Lawmakers Fight to Keep Plant Open

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AKRON -- Lawmakers representing the Akron area have united in an effort to try and convince Lockheed Martin it is in the company's best interest to keep its local plant open.

U.S. Senator Sherrod Brown, along with U.S. Representatives Marcia Fudge, Tim Ryan and Marcy Kaptur, have written Lockheed Martin CEO Marillyn Hewson saying, "This factory not only provides jobs for Northeast Ohioans and helps to stimulate the local economy, it is situated in a state that has the nation's 10th largest highway network and is a one-day drive from 70 percent of North America's manufacturing capacity."

Although Lockheed Martin has not announced any definite plans to close the Akron plant, the suggestion has apparently been made as a part of a draft business plan that would result in a restructuring of the company's operations.

If it were to ever close, the 600 jobs in Akron could be transferred to other Lockheed Martin facilities throughout the country.

In their letter, the legislators say closing the plant here " would deliver a major blow to the area."

It is a fight the city has joined.

Sam DeShazior, Akron's Deputy Planning Director for Economic Development, says the local plant has become one of the most productive for Lockheed Martin.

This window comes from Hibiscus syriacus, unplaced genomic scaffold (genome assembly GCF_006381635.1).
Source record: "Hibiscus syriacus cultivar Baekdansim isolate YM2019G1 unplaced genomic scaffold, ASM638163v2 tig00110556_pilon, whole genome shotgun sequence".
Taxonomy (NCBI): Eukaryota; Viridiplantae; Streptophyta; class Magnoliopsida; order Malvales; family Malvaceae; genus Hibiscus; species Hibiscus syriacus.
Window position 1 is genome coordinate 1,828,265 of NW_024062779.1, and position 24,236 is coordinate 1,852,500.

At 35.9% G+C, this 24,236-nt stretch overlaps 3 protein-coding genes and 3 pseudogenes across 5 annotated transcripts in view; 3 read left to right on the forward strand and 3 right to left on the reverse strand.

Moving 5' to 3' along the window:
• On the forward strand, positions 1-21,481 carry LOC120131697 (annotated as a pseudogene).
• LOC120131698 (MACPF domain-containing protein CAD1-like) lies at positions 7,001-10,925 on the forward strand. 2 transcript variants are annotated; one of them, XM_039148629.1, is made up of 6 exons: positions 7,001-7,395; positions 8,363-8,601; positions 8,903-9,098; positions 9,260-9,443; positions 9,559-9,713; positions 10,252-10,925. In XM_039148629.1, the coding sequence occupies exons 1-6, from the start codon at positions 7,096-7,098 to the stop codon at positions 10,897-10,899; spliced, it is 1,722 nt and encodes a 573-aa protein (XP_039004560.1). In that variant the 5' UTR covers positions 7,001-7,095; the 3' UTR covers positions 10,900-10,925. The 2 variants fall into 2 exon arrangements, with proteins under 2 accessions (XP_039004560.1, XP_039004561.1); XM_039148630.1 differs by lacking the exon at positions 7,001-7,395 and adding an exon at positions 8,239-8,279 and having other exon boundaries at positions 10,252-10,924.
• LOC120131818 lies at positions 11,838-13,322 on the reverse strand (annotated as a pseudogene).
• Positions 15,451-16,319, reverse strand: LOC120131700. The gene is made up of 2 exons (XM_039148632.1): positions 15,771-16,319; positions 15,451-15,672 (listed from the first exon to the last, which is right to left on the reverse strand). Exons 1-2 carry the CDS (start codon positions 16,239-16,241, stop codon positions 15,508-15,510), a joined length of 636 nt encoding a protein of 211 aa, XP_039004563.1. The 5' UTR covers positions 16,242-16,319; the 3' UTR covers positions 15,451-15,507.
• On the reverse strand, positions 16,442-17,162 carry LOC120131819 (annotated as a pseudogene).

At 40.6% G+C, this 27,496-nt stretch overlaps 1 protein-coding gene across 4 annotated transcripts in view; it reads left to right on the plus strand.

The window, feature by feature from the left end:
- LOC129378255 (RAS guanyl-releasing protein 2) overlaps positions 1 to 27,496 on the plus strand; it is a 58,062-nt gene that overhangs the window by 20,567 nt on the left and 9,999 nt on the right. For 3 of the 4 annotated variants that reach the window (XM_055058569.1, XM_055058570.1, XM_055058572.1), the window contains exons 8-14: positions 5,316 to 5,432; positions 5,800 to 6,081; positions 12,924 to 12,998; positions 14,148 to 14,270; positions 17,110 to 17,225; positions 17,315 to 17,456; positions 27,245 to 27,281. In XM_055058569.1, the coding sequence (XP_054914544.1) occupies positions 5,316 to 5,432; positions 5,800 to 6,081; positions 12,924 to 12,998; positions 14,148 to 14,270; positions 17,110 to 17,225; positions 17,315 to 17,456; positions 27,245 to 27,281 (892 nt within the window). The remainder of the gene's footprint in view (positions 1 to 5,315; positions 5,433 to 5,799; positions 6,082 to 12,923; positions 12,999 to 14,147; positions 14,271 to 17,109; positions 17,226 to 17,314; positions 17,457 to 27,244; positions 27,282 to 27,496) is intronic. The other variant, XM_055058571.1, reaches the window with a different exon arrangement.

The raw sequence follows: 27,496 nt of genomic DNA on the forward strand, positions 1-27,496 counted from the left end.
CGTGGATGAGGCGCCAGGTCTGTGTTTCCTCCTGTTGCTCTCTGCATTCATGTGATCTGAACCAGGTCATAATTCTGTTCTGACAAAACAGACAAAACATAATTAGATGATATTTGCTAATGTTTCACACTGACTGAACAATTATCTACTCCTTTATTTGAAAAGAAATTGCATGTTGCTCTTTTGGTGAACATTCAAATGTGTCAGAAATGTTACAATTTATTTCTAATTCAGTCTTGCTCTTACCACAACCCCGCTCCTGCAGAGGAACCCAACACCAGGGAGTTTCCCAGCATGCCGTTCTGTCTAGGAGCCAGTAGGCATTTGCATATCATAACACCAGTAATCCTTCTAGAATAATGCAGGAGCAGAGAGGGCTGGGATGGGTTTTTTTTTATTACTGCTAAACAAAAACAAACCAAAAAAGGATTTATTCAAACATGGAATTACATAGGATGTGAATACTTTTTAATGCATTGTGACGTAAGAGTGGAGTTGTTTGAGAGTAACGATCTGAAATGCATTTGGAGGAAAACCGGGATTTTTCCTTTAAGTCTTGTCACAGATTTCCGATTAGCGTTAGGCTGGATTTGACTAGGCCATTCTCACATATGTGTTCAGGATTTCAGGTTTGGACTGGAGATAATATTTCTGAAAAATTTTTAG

"Right now, the systems mission operation, which is in Akron, supplies manufacturing expertise to at least seven other Lockheed facilities throughout the east coast," said DeShazior. "They have the highest productivity level in the nation and it's bigger than just Akron, because they are supplying NASA and other upward and downward streams," said DeShazior.

In fact, in their letter, the lawmakers also point out that "as the birthplace of global aviation, Ohio's aerospace industry is one of the state's largest and most important industries."

"We are all a galvanized team, along with Summit County, to make sure that this is not going to happen here," said DeShazior.

UAW Local 856 represents about 100 hourly employees of the company in Akron.

Its president, Fred Jones, believes adding the legislator's voices to the effort to keep the plant from closing can only help since so much of Lockheed Martin's work is military based with government contracts.

"Having a senator and the congress people sitting up on appropriations committees, they would be able to fight to keep it here," said Jones.

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